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Total Knee Replacement


 What is a total knee replacement ?

By "replacing the knee" one means surgically substituting the damaged joint surfaces of the arthritic knee using especially designed metal and plastic parts.

Below, radiograph of a normal knee: there is a broad joint space.

The next radiograph shows an arthritic knee: there is no joint space left, and the articular surfaces are worn down to the bone. In this situation, the knee is wery painful, and the ability to walk is greatly reduced.












The surgery starts by removing the damaged joint surfaces.
Then new surfaces made of polished stainless steel are inserted on both the femoral (thighbone) side and the tibial (shinbone) side. Fixation is achieved by cemented or cementless techniques.

A middle part made of polyethylene (a particular kind of plastic) is inserted between the metal parts, ensuring a smooth gliding motion of the new joint.

The joint surface of the patella (kneecap) may be replaced by a plastic "button".





Preparation to the surgery

Preoperative check-up

Before surgery, you need to go to your family doctor for a check-up. It will help our anesthetists to choose the anesthetic technique that is most appropriate for you.

In order to diminish blood loss during surgery, non-steroidal anti-inflammatory drugs such as Aspirine, Voltaren, Ponstan, Olfen, Brufen, Tilur must be discontinued 10 days before surgery.

Some physiotherapy may be prescribed preoperatively, in order to improve muscle strength and to get acustomed to the use of crutches. 


For total knee replacement, patients usually are hospitalised the day before surgery around 4 PM. The anaesthetist will examine you and discuss different options, and together you will choose the method of anesthesia that is best suitable for you. The surgery can be performed under general or epidural anesthetic.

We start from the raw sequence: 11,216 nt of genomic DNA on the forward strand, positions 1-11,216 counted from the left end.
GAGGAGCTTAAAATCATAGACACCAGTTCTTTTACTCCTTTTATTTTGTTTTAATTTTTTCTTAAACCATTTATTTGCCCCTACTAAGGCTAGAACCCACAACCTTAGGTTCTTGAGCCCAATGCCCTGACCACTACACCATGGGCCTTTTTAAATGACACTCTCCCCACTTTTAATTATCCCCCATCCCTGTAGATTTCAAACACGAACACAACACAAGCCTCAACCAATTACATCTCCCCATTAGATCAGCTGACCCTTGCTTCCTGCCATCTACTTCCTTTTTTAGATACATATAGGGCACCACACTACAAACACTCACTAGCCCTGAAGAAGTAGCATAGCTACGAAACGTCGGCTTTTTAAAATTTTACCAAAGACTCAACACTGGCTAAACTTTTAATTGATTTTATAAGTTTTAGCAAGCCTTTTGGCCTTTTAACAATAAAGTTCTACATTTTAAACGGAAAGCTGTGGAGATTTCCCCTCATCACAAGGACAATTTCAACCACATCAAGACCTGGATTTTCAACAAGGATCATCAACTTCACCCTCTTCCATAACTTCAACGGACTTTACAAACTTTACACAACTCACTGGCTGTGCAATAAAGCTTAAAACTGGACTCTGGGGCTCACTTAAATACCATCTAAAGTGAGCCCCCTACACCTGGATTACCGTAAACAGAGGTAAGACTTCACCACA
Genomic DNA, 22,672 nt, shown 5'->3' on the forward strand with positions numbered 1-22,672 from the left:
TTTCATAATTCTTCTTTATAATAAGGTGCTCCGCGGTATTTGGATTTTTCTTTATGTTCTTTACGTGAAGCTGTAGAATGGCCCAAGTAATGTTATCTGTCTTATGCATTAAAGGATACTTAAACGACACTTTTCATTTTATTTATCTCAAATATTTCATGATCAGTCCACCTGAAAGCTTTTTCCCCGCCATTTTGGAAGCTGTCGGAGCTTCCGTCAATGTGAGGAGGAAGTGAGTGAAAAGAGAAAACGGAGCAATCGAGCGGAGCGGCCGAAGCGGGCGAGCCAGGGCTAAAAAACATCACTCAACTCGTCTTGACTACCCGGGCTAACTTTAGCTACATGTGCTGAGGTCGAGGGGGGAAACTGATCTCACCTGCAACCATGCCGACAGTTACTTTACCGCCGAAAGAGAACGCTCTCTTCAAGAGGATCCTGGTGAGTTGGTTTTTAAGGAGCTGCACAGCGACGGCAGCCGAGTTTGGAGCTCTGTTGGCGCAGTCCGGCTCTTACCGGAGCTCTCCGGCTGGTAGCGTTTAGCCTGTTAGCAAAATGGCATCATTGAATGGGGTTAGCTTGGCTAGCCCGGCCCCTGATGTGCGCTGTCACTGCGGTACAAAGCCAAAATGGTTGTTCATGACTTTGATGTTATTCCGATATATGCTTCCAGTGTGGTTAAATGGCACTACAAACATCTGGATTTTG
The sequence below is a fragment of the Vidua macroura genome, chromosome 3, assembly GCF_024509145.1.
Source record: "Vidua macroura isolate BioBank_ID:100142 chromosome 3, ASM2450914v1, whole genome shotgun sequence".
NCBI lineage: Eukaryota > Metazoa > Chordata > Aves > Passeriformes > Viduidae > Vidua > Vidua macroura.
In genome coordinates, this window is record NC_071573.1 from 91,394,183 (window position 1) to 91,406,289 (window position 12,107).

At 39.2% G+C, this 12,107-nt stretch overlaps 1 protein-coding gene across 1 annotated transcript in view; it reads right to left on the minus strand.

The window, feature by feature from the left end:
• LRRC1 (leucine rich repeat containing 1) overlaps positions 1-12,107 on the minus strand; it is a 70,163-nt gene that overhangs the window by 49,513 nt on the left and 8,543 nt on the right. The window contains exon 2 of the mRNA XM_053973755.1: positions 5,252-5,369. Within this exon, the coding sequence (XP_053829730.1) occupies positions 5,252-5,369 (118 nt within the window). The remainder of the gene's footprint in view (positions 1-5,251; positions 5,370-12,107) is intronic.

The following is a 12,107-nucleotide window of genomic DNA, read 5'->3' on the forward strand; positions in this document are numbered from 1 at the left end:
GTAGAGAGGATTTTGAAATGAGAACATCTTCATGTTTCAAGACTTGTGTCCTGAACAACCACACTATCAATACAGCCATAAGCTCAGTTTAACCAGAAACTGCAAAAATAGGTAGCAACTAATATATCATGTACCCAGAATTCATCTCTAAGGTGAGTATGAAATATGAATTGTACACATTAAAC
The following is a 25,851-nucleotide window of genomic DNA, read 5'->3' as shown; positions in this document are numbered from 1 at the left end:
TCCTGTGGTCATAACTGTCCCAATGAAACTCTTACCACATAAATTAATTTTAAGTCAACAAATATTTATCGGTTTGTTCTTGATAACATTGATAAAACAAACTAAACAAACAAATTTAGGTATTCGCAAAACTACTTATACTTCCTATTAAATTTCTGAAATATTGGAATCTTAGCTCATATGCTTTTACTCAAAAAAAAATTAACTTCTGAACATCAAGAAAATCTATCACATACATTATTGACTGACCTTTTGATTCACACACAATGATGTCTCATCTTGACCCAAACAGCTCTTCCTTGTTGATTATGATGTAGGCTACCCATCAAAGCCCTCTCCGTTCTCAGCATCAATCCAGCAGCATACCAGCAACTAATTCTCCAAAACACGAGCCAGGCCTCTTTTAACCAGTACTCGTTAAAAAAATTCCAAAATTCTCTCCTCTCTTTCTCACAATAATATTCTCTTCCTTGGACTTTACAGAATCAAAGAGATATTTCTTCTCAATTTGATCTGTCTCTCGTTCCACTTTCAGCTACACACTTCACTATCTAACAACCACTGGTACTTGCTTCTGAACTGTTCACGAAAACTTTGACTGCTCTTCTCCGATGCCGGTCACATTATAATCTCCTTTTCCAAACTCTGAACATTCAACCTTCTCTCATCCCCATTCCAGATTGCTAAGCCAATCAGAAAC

I perform this surgery with the patient lying on his/her back. The incision is anterior (in the front of the knee)and is about 20 cm long. The procedure lasts about 2 hours.

After surgery

You will stay in recovery room for about 2 hours, after which you will be brought back to your room. The day after surgery will be spent resting in bed for transfusion and pain control. 1 or 2 suction drains will be kept until day 3 to avoid hematoma formation. in some cases, a urinary cathether is inserted during the anesthesia, and removed after 2 to 3 days.

Posteperative rehabilitation

On day 3, a physical therapist will get you up and start walking exercises with full weight-bearing on two crutches. These are to be used for about 3 to 6 weeks, and be discontinued progressiveley as you make progress and gain self-confidence.


Postoperative pain may be lessen by the use of continuous epidural analgesia (a catheter is left in your spine and delivers pain medicine to the nerves of your legs continuously for 2 to 3 days). The anaesthetist may also elect to insert a femoral catheter at the groin, to lessen the pain in the anterior aspect of the knee.

On day 2, the leg is installed on a kinetec machine, which will help you bend and stretch the operated knee very gently and very slowly. The flexion angle will be increased slightly every day.

Deep vein thrombosis (DVT) (obstruction of a vein of the leg by a blood clot): in order to lower the risk of DVT, a blood-thinning medication must be taken for 4 weeks after surgery (one subcutaneous injection per day)

Infection: even long after your surgery, the prosthetic joint can become infected, particularly if you have a severe infection (pneumonia, or septicaemia for example). During the first year after implantation, it is recommended that you take oral antibiotics before and after dental surgery or dental cleaning, coloscopy, gastroscopy, cystoscopy or sinuscopy.

Follow-up visits of your new knee are performed 4 weeks and 3 months after surgery, then every year.

Some prosthetic parts may trigger alarms from metal detectors at airports or at building doors. A certificate will be issued to you, attesting that you bear a metallic implant in your hip.

After 3 to 6 months, almost all aspects fo everyday life have usually been resumed. Some sports are to be avoided: all ball sports, long-distance running, tennis, squash.

© Dr. P. Zangger, Lausanne.

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